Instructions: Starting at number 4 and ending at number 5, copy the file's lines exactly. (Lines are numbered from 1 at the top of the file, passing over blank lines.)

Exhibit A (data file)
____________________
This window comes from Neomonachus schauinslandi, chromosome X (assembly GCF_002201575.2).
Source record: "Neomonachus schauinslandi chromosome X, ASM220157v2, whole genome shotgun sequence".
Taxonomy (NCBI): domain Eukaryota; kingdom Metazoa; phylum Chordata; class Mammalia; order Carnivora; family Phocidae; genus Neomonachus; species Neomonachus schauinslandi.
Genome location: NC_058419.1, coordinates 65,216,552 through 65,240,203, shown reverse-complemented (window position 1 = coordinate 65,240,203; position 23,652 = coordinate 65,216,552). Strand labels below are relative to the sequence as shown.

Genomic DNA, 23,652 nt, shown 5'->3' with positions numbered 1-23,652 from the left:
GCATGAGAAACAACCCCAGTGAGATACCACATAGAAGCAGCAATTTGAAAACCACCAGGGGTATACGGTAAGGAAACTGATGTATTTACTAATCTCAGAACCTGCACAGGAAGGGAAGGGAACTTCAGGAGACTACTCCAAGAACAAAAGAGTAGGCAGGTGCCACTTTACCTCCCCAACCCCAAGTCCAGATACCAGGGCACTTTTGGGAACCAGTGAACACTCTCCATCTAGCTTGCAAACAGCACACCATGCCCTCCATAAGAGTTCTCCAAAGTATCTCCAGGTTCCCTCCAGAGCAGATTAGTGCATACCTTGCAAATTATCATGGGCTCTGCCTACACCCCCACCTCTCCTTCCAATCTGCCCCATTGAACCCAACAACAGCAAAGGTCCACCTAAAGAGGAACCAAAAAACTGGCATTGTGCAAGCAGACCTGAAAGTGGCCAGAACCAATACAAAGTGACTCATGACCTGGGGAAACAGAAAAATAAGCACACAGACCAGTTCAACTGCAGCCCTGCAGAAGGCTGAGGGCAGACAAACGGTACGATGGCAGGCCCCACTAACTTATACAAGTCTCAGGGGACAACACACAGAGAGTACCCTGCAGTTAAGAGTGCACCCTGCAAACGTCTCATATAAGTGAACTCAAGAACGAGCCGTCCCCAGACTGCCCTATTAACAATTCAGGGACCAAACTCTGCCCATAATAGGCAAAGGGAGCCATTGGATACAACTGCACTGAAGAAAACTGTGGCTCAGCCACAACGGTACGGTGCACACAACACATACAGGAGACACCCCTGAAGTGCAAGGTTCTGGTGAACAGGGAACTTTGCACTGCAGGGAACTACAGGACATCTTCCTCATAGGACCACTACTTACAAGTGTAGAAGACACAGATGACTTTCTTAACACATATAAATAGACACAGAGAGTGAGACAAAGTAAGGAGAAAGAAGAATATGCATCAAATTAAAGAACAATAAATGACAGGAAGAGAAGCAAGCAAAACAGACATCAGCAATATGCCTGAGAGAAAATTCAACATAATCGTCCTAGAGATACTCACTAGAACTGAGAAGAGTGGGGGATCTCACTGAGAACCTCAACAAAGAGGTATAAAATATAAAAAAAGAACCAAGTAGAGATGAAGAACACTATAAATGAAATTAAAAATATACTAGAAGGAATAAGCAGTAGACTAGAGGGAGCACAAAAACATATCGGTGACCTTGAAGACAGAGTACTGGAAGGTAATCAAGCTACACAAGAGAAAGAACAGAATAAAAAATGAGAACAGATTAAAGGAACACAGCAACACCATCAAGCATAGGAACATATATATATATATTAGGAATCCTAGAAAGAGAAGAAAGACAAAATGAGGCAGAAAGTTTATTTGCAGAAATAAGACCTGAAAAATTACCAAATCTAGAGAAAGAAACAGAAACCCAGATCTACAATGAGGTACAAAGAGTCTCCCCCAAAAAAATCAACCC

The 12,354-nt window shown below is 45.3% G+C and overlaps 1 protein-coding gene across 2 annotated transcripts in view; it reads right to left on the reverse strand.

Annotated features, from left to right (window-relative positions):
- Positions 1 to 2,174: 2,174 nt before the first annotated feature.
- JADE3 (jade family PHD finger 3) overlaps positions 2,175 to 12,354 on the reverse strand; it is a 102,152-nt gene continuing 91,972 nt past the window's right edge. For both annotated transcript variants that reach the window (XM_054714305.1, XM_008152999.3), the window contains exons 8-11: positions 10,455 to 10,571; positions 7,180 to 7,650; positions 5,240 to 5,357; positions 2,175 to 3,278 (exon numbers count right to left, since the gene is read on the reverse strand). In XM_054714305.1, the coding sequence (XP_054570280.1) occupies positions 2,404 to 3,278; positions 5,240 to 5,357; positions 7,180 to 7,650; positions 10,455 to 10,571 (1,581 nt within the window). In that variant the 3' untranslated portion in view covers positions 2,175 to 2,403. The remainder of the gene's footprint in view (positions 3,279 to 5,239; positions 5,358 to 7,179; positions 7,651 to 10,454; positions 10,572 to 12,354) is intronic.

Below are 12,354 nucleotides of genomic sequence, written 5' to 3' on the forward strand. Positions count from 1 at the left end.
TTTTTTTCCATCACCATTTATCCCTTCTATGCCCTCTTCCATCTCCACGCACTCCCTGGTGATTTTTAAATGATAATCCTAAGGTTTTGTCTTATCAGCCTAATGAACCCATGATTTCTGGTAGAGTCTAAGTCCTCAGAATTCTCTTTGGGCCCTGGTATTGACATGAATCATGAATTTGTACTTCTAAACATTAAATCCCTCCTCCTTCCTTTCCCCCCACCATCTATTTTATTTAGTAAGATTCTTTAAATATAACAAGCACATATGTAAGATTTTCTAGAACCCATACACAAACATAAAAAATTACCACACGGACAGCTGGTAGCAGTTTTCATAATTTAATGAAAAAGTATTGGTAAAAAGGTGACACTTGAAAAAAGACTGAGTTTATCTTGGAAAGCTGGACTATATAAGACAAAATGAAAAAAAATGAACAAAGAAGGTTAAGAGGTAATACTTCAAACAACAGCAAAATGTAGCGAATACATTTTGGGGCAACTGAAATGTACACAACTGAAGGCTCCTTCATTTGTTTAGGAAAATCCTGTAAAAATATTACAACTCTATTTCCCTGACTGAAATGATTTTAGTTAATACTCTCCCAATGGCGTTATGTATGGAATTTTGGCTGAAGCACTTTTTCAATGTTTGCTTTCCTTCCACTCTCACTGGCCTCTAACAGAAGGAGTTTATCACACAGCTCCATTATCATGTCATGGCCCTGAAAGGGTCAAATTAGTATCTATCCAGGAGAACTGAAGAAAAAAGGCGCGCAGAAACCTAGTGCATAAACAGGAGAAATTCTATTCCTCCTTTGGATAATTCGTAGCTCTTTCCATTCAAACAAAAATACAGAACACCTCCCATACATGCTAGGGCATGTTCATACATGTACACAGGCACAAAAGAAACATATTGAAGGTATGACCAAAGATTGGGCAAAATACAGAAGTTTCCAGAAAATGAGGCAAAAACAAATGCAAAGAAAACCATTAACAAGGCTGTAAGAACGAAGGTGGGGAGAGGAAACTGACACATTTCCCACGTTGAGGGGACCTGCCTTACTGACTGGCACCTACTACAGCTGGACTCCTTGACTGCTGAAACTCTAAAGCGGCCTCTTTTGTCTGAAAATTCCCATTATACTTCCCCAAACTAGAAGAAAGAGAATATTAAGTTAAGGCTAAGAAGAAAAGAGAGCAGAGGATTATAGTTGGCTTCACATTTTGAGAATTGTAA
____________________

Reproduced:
Genome location: NC_058419.1, coordinates 65,216,552 through 65,240,203, shown reverse-complemented (window position 1 = coordinate 65,240,203; position 23,652 = coordinate 65,216,552). Strand labels below are relative to the sequence as shown.

Genomic DNA, 23,652 nt, shown 5'->3' with positions numbered 1-23,652 from the left: